Bryan Robinson and the Lunar Laser Communication Demonstration team receive NASA Honor Awards
Awards recognize the development of a system that achieved unsurpassed high-volume, high-speed data transmittal between a lunar-orbiting satellite and Earth
Dr. Bryan S. Robinson, assistant leader of the Optical Communications Technology Group at MIT Lincoln Laboratory, received a 2014 Exceptional Technology Achievement Medal, which is awarded by the National Aeronautics and Space Administration (NASA) to recognize individuals who have made outstanding contributions to the development or transfer of technology supporting a NASA mission. He was recognized "for superior achievement in the development and flight of the Lunar Laser Communications Demonstration," a program for which he served as the lead systems engineer.
The entire Lunar Laser Communications Demonstration (LLCD) team from NASA Goddard Space Flight Center, which directed the LLCD program, and Lincoln Laboratory, which developed the space and ground terminals for the demonstration, was honored with a NASA Group Achievement Award for "successful teamwork on the LLCD project and the achievement of demonstrating optical communications from the Moon at record-breaking data rates." The two awards were presented at a ceremony held on 26 August at NASA Goddard Space Flight Center.
Dr. Bryan Robinson, right, accepts the commemorative plaque for his 2014 NASA Exceptional Technology Achievement Medal from Christopher Scolese, director of NASA Goddard Space Flight Center. The Lunar Laser Communications Demonstration (LLCD) team was also recognized with a Group Achievement Award presented at the ceremony.
Under the LLCD program, Lincoln Laboratory developed an optical system that could achieve high-speed data transmission to and from a lunar-orbiting satellite. In October 2013, the LLCD space terminal, flying aboard NASA's Lunar Atmosphere and Dust Environment Explorer (LADEE) spacecraft, used a pulsed laser beam to transmit data down to a ground terminal in New Mexico at a record-breaking speed of 622 megabits per second. The LLCD system also demonstrated a data upload speed 5000 times faster than any radio system ever flown to the Moon. The LLCD's successful relay of varying types of data (imagery, video, text) over such a long distance (239,000 miles) at very high data rates will significantly influence the objectives and designs for future scientific space missions.
"It is certainly a great and unexpected honor to receive this recognition from NASA. But, the real privilege has been the opportunity to participate in a project like LLCD," says Robinson. "I was able to work on an extremely interesting and challenging problem—designing, building and operating a first-of-a-kind laser communication system for NASA. And, I was part of an amazing team that had exceptional engineering talent on all fronts—optical, mechanical, electrical, thermal, software, and systems—and that was completely devoted to the success of the project. Together, we accomplished something really significant: we sent enormous amounts of data back from the Moon at unprecedented rates using a half-watt laser!"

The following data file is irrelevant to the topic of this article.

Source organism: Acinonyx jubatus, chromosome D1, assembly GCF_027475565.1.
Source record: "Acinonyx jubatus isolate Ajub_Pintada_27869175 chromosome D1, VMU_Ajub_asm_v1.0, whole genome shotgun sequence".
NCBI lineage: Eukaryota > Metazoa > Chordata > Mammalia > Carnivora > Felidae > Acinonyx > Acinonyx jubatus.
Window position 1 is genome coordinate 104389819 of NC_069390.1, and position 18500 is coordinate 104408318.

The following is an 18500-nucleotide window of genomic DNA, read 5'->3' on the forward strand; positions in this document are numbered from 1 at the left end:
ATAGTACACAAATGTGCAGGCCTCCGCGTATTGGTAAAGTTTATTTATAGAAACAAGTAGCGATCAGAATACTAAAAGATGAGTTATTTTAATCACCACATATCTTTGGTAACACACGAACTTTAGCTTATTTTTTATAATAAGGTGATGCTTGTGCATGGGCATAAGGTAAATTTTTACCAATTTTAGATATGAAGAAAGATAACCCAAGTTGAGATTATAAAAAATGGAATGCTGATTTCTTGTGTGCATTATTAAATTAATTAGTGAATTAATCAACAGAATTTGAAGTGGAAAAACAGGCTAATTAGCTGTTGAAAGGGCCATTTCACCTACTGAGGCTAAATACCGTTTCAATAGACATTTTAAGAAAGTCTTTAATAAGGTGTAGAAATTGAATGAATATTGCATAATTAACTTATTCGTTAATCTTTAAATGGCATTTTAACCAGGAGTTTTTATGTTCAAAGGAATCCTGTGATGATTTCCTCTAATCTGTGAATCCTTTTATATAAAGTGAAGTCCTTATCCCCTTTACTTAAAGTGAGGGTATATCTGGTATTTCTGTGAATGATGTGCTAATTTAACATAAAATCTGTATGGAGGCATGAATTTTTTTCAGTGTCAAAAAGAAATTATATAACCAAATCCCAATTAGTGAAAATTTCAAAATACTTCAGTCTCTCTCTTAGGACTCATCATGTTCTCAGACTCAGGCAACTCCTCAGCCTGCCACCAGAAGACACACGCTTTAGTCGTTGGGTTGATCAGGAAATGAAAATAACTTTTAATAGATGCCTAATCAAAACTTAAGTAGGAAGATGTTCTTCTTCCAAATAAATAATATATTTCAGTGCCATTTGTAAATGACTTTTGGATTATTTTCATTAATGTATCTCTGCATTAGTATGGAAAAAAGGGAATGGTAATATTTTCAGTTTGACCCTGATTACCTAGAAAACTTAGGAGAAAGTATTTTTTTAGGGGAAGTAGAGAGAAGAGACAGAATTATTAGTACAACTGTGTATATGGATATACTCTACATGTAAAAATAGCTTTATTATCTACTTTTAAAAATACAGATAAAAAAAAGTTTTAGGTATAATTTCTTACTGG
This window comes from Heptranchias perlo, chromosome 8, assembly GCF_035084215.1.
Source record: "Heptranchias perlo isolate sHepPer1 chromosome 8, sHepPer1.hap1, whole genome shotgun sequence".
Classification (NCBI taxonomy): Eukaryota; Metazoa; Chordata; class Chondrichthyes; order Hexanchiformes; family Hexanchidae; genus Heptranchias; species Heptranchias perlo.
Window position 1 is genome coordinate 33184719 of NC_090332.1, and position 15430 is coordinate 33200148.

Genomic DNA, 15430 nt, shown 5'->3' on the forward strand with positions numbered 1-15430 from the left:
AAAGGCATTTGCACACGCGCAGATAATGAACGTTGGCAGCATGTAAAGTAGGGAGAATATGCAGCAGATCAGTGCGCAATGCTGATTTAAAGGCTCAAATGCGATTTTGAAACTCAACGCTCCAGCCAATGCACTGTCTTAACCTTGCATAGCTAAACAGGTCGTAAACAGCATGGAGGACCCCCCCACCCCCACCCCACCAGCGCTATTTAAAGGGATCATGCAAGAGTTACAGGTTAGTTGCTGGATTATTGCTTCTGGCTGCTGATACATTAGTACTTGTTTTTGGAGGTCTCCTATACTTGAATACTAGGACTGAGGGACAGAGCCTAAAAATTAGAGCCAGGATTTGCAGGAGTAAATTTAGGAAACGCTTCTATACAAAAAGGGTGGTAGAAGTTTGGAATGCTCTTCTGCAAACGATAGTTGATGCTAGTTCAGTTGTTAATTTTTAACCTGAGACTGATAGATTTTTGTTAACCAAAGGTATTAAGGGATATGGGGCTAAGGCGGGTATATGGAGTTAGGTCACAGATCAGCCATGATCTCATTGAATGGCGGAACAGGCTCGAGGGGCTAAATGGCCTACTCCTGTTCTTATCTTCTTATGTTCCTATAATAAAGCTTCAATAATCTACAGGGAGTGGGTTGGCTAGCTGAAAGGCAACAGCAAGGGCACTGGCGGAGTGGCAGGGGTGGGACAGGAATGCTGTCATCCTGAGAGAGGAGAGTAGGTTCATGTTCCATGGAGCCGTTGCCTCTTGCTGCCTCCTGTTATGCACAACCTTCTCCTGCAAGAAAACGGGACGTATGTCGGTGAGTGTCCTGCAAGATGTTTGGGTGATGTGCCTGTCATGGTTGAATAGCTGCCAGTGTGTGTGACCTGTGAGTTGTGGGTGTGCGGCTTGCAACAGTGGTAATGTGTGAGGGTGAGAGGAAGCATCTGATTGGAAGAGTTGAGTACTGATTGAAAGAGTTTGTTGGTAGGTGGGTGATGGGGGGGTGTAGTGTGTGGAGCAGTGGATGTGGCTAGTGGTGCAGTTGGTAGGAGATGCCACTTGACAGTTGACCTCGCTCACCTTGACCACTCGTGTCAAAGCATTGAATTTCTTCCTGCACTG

According to Dr. Don Cornwell, the LLCD mission manager at NASA Goddard Space Flight Center, Robinson was instrumental in many phases of the system's development: taking on a lead role in the concept and design of the system; managing and documenting system requirements; and leading system testing. Currently, Robinson is working to transition the technology developed for LLCD to other NASA applications.
"Dr. Robinson has been much more than the nexus of all things technical on LLCD; he has been the primary driving force behind its successful delivery and flight. Specifically, he has led all of the critical system performance testing during both I&T [integration and testing] and during flight operations, which resulted in his presence at almost all times when work was in progress," says Cornwell. "Bryan’s drive and dedication over this critical [nine-month] period inspired the entire LLCD team, who followed his lead and under his guidance solved critical technical problems that allowed LLCD and NASA to meet its LADEE delivery dates."
The LLCD system was also honored with a 2014 R&D 100 Award, which recognizes technical developments that demonstrate significant innovation and potential impact on technology advancement. Annually, R&D Magazine selects 100 award recipients from hundreds of nominations submitted from around the world.
Posted September 2014top of page